The Dragons Shattered
Akhet - The Ryzaleum
Few among the thousand gods are feared in Akhet above Ryzala, She-Who-Weighs-Accounts-and-Balances-Them. He-Who-Strikes-With-the-Flail may be turned away with offerings of blood, the dead are quiet in their tombs so long as they have a little incense, and even the Pharaoh will overlook an offense as other matters arise. Yet not in all the days of man has Ryzala forgotten a single neglect nor forgiven a single grain of wheat. Her black-fingered priests are terrible sorcerers who steal the sins and souls of men to torment them until they have been paid for in full. Very fearful is her great temple, where none but the sorcerer-priests may enter. When the harvest comes they emerge and the soldiers of the pharaoh obey them without question, taking what is owed be it dear or unwanted.
Alternatively, the Ryzaleum is the state library of Akhet where tax records and royal decrees are stored and in which many clerks with ink-stained fingers work to tabulate figures. It is true that a literate priest-clerk accompanies the royal tax collectors, being able to make note of payment or delinquency, and that a shrine to the Shogun of Paperwork is contained within the building.
The structure itself is actually a sprawling complex that has been expanded multiple times as the size of Ahket and the power of the scribe-priests have waxed and waned. It rests on a platform of rammed earth paved with stone, raised above the level of the inundation. A pair of pylons flank the entrance leading to a great court in which two small office-temples sit and from which four lesser temples branch, their pylons part of the wall of the court. Each is home to specialized sections of the priesthood such as those that manage the accounts of the house of the Pharoah.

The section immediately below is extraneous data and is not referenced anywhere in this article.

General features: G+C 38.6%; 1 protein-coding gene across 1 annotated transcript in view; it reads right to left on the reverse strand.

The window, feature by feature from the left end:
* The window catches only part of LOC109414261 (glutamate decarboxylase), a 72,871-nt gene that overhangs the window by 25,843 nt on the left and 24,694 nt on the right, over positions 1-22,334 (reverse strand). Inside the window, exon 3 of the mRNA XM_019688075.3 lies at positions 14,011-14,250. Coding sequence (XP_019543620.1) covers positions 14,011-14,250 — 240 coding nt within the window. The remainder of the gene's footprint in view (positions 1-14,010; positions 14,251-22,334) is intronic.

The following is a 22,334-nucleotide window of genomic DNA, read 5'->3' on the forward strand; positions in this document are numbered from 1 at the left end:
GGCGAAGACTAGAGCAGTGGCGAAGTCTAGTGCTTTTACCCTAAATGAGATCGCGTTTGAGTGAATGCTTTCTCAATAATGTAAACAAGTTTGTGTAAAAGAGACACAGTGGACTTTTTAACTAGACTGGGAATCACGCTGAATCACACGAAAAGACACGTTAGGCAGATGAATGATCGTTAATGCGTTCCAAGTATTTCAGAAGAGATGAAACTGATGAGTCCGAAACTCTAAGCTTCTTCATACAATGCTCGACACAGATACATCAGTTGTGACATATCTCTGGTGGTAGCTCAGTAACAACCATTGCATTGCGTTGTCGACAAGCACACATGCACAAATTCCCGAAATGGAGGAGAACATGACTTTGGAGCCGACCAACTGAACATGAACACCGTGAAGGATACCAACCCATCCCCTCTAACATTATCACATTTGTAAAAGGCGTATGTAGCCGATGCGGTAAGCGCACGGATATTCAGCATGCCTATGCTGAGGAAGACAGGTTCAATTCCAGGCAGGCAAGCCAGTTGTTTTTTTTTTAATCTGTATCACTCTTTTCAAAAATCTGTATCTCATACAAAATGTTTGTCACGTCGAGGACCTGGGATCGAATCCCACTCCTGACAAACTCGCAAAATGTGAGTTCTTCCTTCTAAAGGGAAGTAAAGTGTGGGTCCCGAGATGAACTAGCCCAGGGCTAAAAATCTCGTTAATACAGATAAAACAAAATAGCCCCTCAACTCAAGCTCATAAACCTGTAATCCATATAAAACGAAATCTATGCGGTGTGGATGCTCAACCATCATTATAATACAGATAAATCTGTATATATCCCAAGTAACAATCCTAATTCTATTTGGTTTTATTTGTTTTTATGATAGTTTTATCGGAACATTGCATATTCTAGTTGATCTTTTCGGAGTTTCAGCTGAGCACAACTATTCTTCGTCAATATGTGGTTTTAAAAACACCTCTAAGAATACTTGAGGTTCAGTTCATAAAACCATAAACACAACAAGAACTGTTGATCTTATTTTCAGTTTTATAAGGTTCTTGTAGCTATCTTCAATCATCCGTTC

Beyond the second pylons is an enormous hypostyle hall. The central columns are the tallest, decreasing in height toward the side walls. The difference allows for high, narrow windows to be installed allowing light into the room. Short walls build between the columns create small chapels in which lesser scribe-priests work.
A narrow courtyard separates the third pylons at the back of the hall from the fourth pylons that mark the entrance to the original temple. A maze of halls small halls and chapels added at need occupy the space nearest the pylons.
A pillared courtyard separates the working spaces from the sanctuary and library proper. A few small chapels, these being the sanctums of the high priests sit in the front half. Beyond are the many-pillared halls of the sacred archives. The shrine to Ryzala is located at the very rear of the stacks while the shelves are built between the columns of the sanctuary and against the walls.
The whole complex is enclosed by a wall to add an element of harmony to the otherwise unconnected sections, though it is breached in several places by small side gates which permit access to some of the internal halls or courts without passing through the main entrance, many of them built where old roads once granted access to a the front of the temple before previous expansions.